A Novel Approach in the Construction  of an Earthquake, Tsunami, and Radiation Resistant System

Summary

With hundreds of millions of people living only miles away from global coastlines where earthquakes and tsunamis occur in higher frequency or even in tandem, the need for more versatile architecture becomes more prominent. 

Additionally, with the rise of nuclear reactor plants located in many of these same geographic locations, in the case of hazardous radioactive leakage due to unexpected natural disaster-based destruction, bunker material able to prevent the transmission of high-energy ionizing radiation is similarly in need. 

Although currently there a many options designers have in constructing safe-houses to resist earthquakes and tsunamis individually, there are no structures currently able to withstand the contrasting forces brought upon by both disasters. To add, with radiation shields almost exclusively being used for space exploration, the creation of cheaper, yet effective, radiation-resistant layered material to protect against possible radiatiocative contamination from damaged nuclear plants can help to save many from catastrophe.

These three seemingly unrelated disasters in actuality are rather connected. For example, in March 2011, in Japan, a 9.0 magnitude tsunami-earthquake heavily damaged not only the buildings capable of withstanding high magnitude earthquakes, but also the Fukushima Daiichi Nuclear Power Plant, which led to thousands of deaths due to radiation exposure.

Because this combined disaster has the potential of affecting such a large percentage of the worldwide population, I became inspired to research and ultimately built a working, scaled-down tsunami-earthquake resistant structure along with an inexpensive computational layered system effective in preventing the transfer of ionizing radioactive particles.

Question / Proposal

In this research, I wanted to ponder on a few questions:

  1. Can I construct a shock-isolating system able to rapidly stabilize buildings from the forces of both earthquakes and tsunamis at least comparable to isolators used solely for earthquake damage prevention? 
  2. Can I computationally create cheaper yet effective layered radiation shield in comparison to the European Space Agency’s model SHIELDOSE to allow radiation protection material to become more applicable to safehouse bunkers and even common homes and buildings?
  3. Can I produce a surface structure design that minimizes architectural weakness and can provide refuge to people during earthquakes, tsunamis, radiation exposure, or a highly possible combination of all three. 
  4. Lastly, would I be able to accurately test these models under appropriate conditions/environments?

Because of how related earthquakes, tsunamis, and radiation leakage can be, by answering these problems, and with there being more pressure buildup in the Earth’s tectonic plates, any one or more of these disasters can affect millions across the world. Especially because of current inadequate systems in place to provide safety during these disasters in-part or as a whole, it becomes crucial to find such a solution. Therefore, I wanted to propose a unique solution with multiple parts that all aid in heavily reducing damage to buildings and the people within it. More on this is to come!

 

Research

Tsunamis and Earthquakes

Almost monthly, high-causing extensive damage to buildings while taking thousands of lives. Occasionally, the seismic activity that creates earthquakes will cause crustal movement on the ocean floor that can result in a tsunami. 

With such a disaster, lack of power, roadblocks, and general panic can lead more people unable to evacuate efficiently, making local safe-houses integral to the safety of thousands in danger at a time.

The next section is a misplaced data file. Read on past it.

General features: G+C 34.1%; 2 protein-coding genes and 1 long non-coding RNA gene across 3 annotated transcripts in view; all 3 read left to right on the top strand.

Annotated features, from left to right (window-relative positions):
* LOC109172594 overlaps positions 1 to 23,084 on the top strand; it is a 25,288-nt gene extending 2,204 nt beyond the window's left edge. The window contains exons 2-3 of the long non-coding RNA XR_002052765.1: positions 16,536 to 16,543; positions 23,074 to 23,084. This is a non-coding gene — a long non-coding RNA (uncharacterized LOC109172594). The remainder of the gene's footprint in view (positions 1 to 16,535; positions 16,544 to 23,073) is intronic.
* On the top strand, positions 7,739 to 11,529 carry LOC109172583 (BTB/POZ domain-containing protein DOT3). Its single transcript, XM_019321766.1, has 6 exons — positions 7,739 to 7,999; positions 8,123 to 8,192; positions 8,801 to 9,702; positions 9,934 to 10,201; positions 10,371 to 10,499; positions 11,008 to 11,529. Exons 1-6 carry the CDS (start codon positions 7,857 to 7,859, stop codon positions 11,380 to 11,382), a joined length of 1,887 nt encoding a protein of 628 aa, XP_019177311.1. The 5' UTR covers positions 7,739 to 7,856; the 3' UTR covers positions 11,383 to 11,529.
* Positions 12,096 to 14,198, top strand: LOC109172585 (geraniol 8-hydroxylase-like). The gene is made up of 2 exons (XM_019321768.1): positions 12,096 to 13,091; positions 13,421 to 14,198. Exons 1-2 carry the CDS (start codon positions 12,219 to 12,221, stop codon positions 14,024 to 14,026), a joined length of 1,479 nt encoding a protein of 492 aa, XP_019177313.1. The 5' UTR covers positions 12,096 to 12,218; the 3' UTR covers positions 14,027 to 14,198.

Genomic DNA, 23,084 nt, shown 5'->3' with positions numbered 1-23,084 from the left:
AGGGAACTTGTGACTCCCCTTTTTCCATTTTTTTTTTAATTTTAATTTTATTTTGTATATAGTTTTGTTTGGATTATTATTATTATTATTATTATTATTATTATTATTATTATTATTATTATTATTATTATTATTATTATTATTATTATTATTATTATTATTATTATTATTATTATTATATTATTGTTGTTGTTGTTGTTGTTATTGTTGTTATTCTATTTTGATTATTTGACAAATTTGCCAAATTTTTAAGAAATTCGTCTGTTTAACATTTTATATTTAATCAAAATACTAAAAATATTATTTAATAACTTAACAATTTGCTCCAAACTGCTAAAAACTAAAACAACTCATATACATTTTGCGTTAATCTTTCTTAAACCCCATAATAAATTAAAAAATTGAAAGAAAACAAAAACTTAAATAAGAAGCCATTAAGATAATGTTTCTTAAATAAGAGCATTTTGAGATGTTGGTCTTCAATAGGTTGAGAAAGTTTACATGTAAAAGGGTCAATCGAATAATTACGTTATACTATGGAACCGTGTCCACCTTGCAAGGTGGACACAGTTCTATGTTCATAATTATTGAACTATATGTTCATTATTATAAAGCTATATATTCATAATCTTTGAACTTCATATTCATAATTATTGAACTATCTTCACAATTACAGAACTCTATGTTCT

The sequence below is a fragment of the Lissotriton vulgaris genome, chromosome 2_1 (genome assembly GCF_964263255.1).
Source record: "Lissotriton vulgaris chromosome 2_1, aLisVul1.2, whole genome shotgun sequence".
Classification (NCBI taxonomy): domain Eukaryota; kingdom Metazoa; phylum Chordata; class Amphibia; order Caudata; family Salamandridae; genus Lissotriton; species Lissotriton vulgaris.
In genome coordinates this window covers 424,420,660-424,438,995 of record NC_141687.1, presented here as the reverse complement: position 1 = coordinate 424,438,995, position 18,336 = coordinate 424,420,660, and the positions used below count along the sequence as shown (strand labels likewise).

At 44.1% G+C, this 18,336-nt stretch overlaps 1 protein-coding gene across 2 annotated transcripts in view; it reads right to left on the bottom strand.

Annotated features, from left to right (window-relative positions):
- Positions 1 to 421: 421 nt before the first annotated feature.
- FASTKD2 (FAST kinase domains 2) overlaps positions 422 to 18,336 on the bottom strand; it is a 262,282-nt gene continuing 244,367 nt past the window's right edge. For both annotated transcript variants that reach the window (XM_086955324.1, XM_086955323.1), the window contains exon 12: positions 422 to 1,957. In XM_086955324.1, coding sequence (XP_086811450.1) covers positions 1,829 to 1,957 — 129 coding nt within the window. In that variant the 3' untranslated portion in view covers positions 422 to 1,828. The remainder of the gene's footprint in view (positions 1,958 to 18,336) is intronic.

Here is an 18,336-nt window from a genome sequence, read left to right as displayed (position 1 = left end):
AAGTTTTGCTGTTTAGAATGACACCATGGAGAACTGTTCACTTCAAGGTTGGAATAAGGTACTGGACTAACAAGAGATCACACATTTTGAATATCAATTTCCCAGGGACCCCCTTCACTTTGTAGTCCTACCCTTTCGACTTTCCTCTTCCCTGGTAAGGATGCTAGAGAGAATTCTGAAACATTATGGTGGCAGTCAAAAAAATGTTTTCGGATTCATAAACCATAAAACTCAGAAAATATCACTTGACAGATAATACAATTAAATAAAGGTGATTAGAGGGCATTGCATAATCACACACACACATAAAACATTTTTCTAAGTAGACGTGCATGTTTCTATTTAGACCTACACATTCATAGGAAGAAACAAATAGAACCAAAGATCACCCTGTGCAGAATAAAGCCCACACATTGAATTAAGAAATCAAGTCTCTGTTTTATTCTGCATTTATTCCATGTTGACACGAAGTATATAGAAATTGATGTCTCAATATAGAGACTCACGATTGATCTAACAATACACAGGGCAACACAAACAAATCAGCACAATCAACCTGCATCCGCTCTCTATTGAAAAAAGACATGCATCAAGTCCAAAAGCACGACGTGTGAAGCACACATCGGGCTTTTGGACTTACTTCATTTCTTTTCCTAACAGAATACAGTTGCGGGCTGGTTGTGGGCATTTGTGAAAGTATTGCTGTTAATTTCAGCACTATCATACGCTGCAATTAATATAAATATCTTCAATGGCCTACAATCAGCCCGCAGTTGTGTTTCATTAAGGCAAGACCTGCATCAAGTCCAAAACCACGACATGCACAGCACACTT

Specifically with earthquakes, civil architect Merrill W. Baird designed a seismically-retrofitted building using his unique combined vibration control solution of a high damping rubber bearing (a bearing composed of alternating thin steel and high durometer rubber sheets) as a foundation for a building to create an earthquake-resistant structure.

  • Major earthquake forces applicable: Tensional/Compressional/Shear stress with the ground breaking apart and moving either in opposite directions or toward each other in stiff horizontal juts. Additionally, varying-magnitude aftershocks can damage buildings with base isolation systems equipped for only a range of magnitudes.

Additionally, with tsunami protection, the most popular current method is the use of concrete flood-protecting and force absorbing sea walls on coastlines. However, with higher magnitude earthquakes producing subsequent tsunami waves, these sea walls proved to be insufficient not only in Tohoku in 2011 but in Haiti in 2010 and in Indonesia in October 2018. 

  • Major tsunami forces applicable: hydrostatic pressure within foundation with tsunami-based flooding, shear force and surge in/after tsunami initial bluntly hits the structure, and a combined hydrodynamic force in regard to the effect to water essentially ripping or wearing-down base isolators from their original rubber-steel layers.

*More validity/testing within Testing category*

Radiation

Types of ionizing (electron-removing) radiation. 

  • Alpha particles
  • Beta particles 
  • Gamma rays
  • X-rays
  • Neutron Emissions

Without going too deep, each of these particles has a specific frequency and energy that relate to its speed and its ability in ionizing atoms. The energy of each particle determines its behavior when interacting with a surface.  

For example, to protect against high-frequency neutron emissions, materials of lower atomic number (such as lithium and hydrogen) would carry enough potential energy equal or greater than that of the emitted neutron to allow for ionization. Alpha/beta particles and X-rays usually cannot carry enough energy to pass through highly dense materials. Contrastly, gamma rays can ionize atoms of lead and bismuth hundreds if not thousands of times before the energy being completely absorbed in the system.